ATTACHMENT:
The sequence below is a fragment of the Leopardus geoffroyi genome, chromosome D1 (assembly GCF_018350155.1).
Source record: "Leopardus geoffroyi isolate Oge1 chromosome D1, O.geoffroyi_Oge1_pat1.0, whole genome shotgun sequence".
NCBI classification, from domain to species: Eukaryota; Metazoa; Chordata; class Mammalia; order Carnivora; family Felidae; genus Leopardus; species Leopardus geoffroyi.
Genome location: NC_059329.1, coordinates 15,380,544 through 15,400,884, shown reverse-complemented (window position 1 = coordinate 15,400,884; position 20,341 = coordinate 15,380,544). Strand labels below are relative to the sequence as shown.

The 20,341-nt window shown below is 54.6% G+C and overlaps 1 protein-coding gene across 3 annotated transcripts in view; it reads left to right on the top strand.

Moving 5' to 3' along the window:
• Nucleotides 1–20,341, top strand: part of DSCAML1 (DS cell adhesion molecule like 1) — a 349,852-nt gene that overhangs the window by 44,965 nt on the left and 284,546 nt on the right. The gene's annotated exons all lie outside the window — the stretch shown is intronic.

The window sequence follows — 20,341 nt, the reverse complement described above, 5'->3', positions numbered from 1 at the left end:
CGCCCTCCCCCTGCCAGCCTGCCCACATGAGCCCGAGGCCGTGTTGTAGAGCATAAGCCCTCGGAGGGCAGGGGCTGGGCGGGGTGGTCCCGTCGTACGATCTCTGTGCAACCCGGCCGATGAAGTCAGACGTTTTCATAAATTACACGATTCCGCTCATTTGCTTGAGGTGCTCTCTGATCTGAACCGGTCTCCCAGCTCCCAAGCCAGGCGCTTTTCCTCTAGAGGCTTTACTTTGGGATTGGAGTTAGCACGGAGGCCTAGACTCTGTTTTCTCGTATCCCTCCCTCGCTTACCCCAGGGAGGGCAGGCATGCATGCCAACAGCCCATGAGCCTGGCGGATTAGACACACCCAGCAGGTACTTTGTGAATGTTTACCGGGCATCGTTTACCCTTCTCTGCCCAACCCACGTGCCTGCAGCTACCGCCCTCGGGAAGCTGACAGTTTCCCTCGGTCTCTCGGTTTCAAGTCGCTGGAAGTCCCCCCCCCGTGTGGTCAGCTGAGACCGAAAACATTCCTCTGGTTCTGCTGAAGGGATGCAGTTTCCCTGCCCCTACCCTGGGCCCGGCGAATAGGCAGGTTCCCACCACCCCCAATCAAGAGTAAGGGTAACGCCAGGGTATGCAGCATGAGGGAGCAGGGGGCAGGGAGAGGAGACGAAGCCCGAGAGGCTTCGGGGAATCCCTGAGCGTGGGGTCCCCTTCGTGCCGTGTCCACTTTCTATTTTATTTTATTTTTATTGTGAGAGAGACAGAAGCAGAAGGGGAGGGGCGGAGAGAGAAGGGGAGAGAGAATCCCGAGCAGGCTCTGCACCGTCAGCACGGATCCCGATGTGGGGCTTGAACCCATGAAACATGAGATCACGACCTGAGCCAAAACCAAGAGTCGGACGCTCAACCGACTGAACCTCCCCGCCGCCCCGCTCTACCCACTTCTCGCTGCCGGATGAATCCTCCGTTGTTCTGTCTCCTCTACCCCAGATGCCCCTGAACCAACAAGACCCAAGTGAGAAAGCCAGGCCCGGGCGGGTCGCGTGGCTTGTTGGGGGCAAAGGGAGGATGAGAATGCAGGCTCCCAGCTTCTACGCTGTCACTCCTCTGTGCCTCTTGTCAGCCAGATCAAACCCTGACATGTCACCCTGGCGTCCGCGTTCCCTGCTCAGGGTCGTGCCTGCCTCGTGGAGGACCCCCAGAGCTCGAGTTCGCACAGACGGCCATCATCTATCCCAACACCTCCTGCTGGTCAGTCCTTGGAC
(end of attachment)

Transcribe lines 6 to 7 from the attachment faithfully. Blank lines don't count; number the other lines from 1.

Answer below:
Moving 5' to 3' along the window:
• Nucleotides 1–20,341, top strand: part of DSCAML1 (DS cell adhesion molecule like 1) — a 349,852-nt gene that overhangs the window by 44,965 nt on the left and 284,546 nt on the right. The gene's annotated exons all lie outside the window — the stretch shown is intronic.